written on 06.08.2010

Interview with Albert Liou, Corporate Vice President & General Manager, Asia/ Pacific, PAREXEL Taiwan

albert-liou-corporate-vice-president-general-manager.jpgUnlike many multinational CROs, PAREXEL decided to base its Asia Pacific operations in Taipei instead of Singapore. To what extent was this decision a result of Taiwan’s business environment and to what extent was it a result of previous business success?

Taiwan’s business environment was an important factor. Taiwan produces a lot of good professional talent: many Taiwanese people have strong international educational credentials, especially from the United States. A lot of people choose to study overseas, and many of these people return to Taiwan once their studies are completed. The Taiwanese speak very good English, which connects us internationally. This was one of the reasons for establishing APEX in Taiwan in the first place, prior to PAREXEL’s acquisition of APEX, a long-term alliance partner, in 2007 to further expand its capabilities throughout the Asia/Pacific region to serve expanding needs of its global client base. On a personal note, when I was a graduate student in the middle of the 1980s, the highest number of international graduate students in US came from Taiwan. Gradually however, China has become number one.

Many influential people in the life sciences industry in Taiwan today got their education overseas, and most of them from the US. There is a lot of U.S. influences here, even in the government. Dr. Yaung, the Minister of Health, Dr. Chang in charge of the Diamond Action Plan for Biotech Takeoff, and Dr. Kang in charge of the newly created TFDA all got their doctorates in the U.S., for instance. Business leaders have a lot of international influence. In the younger generation, a lot of people are also studying in Australia and Europe.

After I received my degree, I worked for eleven years at the Harvard Medical School, and several biotech companies including Amgen in the U.S. . When I started APEX here in Taiwan, I did not start from scratch: rather the work was a continuation of my training from the U.S. Many Taiwanese people today don’t just have graduate degrees from the U.S., but also industry experience: this is very important but a fact that not many people in the international community are aware of, generally speaking.

Taiwan’s healthcare system is strong. The top medical centres in the country are competitive at a global level. Investigators read and write well in English, and many also speak the language. In many medical fields, these investigators are the key opinion leaders not just in Taiwan, but on a global level, for example in hepatitis B and Hepatocellular carcinoma.

Furthermore, Taiwanese hospitals are modern and fully equipped. There are over 100 hospitals in Taiwan that are qualified by the government to conduct clinical trials: Taiwan hospitals have the most internationally recognized IRB accreditations in Asia such as Forum for Ethical Review Committees in the Asian and Western Pacific Region (FERCAP), and Taiwanese doctors have a great deal of international trial experience. Companies incorporate Taiwan into trials not just because of the potential of the end-market, but most importantly because of the experience and intelligence of the PIs, the hospitals, and a sophisticated regulatory agency. The CDE has a very close relationship with the U.S. FDA, which is a huge advantage over some neighboring Asian countries.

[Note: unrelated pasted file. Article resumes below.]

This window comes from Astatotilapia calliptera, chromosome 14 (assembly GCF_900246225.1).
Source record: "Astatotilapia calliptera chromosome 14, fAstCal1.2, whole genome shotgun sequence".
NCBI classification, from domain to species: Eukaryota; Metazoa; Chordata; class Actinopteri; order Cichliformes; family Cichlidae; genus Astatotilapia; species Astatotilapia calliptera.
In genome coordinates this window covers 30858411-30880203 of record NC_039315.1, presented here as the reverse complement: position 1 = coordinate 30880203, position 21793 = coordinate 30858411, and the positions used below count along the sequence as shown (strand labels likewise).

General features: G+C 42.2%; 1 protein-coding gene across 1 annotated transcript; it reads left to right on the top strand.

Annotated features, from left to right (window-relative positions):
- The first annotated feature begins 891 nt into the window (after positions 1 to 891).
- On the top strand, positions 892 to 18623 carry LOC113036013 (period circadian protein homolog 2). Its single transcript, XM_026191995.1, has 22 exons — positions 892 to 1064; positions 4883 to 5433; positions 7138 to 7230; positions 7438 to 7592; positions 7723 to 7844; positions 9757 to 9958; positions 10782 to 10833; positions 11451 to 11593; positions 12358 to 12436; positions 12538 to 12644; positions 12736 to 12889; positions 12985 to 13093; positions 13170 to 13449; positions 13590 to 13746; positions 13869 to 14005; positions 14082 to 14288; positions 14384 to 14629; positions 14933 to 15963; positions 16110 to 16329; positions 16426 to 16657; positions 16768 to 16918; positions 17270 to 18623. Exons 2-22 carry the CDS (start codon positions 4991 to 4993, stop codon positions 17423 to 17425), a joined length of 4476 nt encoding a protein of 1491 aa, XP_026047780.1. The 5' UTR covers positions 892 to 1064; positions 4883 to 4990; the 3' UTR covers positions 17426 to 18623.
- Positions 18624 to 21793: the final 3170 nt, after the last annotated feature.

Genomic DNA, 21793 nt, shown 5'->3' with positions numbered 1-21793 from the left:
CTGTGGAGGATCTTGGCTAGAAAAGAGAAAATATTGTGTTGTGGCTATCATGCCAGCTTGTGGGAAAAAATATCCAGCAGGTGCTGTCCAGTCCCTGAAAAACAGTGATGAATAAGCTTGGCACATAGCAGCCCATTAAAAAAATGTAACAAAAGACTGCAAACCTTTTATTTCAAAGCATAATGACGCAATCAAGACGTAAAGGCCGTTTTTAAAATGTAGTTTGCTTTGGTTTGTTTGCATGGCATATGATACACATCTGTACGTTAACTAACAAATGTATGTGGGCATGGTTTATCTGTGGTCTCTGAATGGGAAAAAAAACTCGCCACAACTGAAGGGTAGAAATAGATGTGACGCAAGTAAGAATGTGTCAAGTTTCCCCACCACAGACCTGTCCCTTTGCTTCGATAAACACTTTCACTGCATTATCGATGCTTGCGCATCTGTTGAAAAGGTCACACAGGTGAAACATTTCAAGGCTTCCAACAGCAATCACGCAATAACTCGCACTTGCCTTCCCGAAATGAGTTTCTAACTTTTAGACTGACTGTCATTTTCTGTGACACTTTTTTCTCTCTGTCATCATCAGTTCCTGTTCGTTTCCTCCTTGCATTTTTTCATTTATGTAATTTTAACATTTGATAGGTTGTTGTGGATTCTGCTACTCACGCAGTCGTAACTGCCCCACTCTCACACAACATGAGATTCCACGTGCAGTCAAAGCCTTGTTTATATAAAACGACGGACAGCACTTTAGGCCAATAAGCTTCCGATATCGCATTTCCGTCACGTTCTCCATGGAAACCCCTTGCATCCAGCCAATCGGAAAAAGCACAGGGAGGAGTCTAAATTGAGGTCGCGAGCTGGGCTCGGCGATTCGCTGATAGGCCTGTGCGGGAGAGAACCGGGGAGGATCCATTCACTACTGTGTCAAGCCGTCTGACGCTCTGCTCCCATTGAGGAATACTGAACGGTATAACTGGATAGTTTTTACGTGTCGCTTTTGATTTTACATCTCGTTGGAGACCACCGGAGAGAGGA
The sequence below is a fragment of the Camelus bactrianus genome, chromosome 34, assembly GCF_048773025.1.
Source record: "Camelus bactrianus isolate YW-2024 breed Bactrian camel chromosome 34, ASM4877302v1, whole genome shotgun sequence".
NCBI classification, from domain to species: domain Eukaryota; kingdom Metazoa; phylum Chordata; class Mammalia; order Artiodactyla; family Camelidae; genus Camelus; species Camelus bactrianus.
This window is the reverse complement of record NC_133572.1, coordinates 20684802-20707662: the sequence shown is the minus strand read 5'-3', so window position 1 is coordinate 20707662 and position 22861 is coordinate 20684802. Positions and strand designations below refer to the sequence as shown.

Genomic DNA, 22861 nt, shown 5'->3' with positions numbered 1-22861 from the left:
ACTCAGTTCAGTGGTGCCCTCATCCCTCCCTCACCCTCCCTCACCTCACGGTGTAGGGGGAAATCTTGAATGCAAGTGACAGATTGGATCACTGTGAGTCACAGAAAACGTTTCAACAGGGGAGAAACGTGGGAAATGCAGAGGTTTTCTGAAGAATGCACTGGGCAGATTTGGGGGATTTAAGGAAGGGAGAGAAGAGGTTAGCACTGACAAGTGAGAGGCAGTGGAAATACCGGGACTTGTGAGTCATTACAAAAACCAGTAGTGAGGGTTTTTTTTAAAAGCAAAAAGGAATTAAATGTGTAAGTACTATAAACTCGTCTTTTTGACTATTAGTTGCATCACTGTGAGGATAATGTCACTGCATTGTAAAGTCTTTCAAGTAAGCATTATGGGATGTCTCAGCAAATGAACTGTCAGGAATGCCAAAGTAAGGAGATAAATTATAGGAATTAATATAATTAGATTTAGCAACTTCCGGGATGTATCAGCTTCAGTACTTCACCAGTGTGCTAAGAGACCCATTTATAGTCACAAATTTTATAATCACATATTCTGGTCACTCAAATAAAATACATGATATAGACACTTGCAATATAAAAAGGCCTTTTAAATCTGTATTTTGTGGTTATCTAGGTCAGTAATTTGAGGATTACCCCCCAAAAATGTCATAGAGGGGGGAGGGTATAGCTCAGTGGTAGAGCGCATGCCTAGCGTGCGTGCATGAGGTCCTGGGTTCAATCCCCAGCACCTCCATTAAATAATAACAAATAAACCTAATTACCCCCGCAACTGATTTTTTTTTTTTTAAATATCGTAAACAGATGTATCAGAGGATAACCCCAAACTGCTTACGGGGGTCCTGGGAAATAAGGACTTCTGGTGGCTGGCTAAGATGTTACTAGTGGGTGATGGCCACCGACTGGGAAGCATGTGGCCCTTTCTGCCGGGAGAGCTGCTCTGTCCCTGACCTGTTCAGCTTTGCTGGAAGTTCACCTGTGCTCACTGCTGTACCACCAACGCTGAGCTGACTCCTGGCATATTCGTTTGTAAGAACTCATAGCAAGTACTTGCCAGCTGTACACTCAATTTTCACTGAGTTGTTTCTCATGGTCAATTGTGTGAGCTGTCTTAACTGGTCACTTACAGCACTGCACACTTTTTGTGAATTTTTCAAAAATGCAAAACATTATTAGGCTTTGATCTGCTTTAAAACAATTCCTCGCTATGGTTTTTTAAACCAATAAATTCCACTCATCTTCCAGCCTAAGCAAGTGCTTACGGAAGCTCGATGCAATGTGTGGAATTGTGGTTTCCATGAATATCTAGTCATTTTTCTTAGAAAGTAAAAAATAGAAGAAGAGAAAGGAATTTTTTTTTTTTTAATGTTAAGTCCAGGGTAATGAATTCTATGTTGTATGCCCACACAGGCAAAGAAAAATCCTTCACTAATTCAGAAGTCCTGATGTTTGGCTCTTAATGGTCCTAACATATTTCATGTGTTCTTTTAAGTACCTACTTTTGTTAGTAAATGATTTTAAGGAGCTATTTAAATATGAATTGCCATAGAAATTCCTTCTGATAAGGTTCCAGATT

All these factors make the Taiwanese environment dynamic for clinical development growth. PAREXEL was one of the first leading global CROs to expand beyond the traditional clinical trial markets of the U.S. Europe, and Australia within the Asia/Pacific region to fully enter the Asian market Now, the worldwide biopharmaceutical industry is looking to Asia today as a key growth market.

We have heard that the good environment has taken around a decade to build up in Taiwan, in terms of infrastructure and convincing the government that clinical trials are a good idea in Taiwan. So today, what are the largest challenges for Taiwan that are keeping it from fully realizing its potential?

One challenge is that the Taiwanese pharmaceutical market is not that large in comparison to China. But now is the time for biopharmaceutical companies to work out the strategy of how to link the strengths of Taiwan to the China market, and that should be a key goal – to leverage both the size of the Chinese market and the good clinical trial infrastructure in Taiwan. PAREXEL assists its clients with this opportunity. This is an especially important opportunity to seize now since the signing of the Economic Cooperation Framework Agreement (ECFA) in July, 2010.

Another challenge is that the number of Taiwanese people studying abroad is decreasing. This has implications for Taiwan’s legendary entrepreneurial spirit, which has benefited from Taiwanese studying and working abroad. China today reflects the opposite trend: Very few Chinese people from my generation worked abroad, but people younger than me are now coming back to China from studying abroad, and this will provide a challenge to Taiwan.